- Youth 12 years of age or older must obtain applicable state youth waterfowl and youth upland validations (See Licenses). See ALL HUNTERS for federal waterfowl stamp requirements.
- Youth 11 years of age and under do not need a license to hunt game birds, small game, or unprotected wildlife except:
- To obtain a HIP Validation to hunt for migratory game birds, to purchase a turkey tag, to purchase permits to hunt for band-tailed pigeons, sea ducks, brant, geese during the Northwest Permit Season, and/or pheasants during a Fee Pheasant Hunt they need to obtain either a free Youth Game Bird License or purchase a Youth License. To apply for controlled sage-grouse permits or wildlife area reservation hunts they must purchase a Youth License.
- The free Youth Game Bird Hunting License does not allow a youth to participate in the controlled hunt drawing or apply for preference points.
- Youths 13 years of age and under while hunting on property other than their own must be accompanied by an adult 21 years of age or older.
- See exceptions for the Mentored Youth Hunter Program.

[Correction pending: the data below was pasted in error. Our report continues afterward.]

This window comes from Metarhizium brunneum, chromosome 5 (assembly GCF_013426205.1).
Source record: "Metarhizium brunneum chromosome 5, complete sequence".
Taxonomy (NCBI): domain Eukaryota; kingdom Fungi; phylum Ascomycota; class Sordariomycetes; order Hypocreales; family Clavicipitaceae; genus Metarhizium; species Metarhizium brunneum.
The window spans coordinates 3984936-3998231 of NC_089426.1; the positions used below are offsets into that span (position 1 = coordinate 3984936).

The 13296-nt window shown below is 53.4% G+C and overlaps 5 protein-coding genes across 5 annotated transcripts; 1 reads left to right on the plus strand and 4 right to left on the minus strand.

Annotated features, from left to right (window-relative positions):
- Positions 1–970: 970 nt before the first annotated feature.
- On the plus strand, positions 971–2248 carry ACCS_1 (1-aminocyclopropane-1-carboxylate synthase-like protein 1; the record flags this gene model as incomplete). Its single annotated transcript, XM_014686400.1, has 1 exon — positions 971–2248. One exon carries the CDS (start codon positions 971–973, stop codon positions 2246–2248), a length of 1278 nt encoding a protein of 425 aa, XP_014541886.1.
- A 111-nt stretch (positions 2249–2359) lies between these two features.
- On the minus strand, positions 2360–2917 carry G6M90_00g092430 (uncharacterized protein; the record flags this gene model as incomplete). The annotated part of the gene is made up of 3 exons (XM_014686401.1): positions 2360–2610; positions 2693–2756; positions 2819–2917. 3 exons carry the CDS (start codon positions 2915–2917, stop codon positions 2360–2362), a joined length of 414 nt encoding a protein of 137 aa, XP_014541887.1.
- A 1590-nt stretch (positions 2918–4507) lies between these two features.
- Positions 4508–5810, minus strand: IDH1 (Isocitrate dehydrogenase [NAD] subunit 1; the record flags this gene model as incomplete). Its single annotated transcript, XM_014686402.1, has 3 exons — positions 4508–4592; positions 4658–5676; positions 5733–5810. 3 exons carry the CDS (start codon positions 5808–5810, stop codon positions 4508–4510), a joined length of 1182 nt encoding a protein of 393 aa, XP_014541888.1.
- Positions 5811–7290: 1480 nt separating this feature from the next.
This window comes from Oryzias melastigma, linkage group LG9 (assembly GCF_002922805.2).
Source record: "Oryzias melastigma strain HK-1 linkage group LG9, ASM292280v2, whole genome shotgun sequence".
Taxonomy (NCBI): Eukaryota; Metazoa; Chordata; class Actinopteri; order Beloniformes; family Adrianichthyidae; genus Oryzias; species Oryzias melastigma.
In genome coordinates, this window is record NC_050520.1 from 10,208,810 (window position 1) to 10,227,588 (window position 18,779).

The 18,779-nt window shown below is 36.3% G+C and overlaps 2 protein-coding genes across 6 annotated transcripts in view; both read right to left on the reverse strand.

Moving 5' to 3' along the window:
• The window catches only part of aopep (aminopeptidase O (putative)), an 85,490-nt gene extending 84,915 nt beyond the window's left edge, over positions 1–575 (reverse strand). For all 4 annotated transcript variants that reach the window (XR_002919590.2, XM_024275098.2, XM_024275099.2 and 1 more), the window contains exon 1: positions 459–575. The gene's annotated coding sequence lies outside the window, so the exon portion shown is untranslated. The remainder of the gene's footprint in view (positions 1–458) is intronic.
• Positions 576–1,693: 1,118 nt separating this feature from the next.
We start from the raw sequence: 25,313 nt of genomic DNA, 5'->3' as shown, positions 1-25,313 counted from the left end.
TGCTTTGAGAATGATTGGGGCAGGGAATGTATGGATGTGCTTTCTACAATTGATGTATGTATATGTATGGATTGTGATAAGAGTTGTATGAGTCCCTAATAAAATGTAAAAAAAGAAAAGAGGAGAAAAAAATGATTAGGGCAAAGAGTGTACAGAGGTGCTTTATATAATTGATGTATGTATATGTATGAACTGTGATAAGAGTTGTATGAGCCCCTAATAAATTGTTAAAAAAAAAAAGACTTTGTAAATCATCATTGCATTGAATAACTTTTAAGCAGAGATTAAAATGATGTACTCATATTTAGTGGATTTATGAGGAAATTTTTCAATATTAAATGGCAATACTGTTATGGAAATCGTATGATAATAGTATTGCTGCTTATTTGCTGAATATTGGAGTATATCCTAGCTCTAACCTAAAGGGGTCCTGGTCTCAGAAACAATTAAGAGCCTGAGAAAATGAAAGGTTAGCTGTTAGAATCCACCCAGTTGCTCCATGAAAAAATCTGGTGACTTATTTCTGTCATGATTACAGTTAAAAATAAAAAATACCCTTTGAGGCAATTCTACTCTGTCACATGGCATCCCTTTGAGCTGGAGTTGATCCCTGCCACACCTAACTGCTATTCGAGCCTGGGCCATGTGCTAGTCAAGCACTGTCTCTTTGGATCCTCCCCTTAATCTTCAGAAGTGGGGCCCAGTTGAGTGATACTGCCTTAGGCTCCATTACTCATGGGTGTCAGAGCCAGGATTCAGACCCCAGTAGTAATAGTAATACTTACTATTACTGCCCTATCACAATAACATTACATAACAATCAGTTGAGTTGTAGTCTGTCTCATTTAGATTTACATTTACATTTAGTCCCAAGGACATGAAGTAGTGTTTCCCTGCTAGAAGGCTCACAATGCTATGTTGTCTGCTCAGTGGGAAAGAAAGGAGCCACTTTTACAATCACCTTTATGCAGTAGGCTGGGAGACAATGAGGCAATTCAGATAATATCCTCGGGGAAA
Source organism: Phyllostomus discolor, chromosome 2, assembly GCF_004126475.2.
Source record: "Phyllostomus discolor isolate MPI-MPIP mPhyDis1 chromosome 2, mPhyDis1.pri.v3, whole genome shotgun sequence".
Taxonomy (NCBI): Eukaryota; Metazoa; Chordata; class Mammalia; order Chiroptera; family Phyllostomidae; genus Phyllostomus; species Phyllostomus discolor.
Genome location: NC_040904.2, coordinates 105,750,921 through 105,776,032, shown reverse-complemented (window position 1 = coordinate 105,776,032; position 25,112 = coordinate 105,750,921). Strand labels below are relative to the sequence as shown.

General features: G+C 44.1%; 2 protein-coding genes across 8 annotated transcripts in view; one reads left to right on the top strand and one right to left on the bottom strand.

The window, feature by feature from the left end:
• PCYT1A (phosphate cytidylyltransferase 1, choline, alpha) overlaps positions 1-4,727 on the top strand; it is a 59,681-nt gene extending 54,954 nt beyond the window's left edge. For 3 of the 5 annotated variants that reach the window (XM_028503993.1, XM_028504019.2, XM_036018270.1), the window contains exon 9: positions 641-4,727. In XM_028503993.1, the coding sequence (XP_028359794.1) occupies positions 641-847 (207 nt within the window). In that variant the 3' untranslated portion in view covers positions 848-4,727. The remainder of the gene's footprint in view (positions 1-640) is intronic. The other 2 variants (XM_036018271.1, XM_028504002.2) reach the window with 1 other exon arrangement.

- All nonresidents who want to hunt in Oregon must obtain a nonresident hunting license if they are 18 years of age or older.
- A 3-Day Nonresident Hunting License for game birds and crow is valid for three consecutive days.
- Applicable game bird validations, permits, and turkey tags are required along with this hunting license.
- This license is not valid to apply for controlled bird hunts. To apply for controlled bird hunts, a regular nonresident hunting license is required.
- Nonresidents 18 years of age or older must have a nonresident game bird validation included on their hunting license or on their 3-day nonresident hunting license and in their possession to hunt ducks (including mergansers), geese, coots, pheasants, grouse, quail and partridge.
- Obtain a hunting license.
- Resident landowners can obtain a FREE landowner license to hunt game birds on their own property, except for brant, band-tailed pigeon, sea duck, sage-grouse and turkey (spring and fall). For these hunt types, a regular hunting license and applicable tags and permits are required for landowners hunting on their own property.
- Landowners must obtain appropriate validations to hunt (dependent on species, see Licenses).
Your Oregon Game Bird Stamp Dollars at Work
Oregon game bird stamps have been providing funds to maintain healthy game bird populations in the state for more than 30 years. The Oregon migratory waterfowl stamp began in 1984 and the upland bird stamp followed in 1990. The stamps (now called validations) are purchased by game bird hunters in conjunction with the general hunting license. Collectively, sales of game bird stamps and related artwork generate nearly $1 million each year. Funds are used to accomplish a variety of program-related activities, such as game bird research and banding, equipment purchases, and habitat improvement and conservation projects.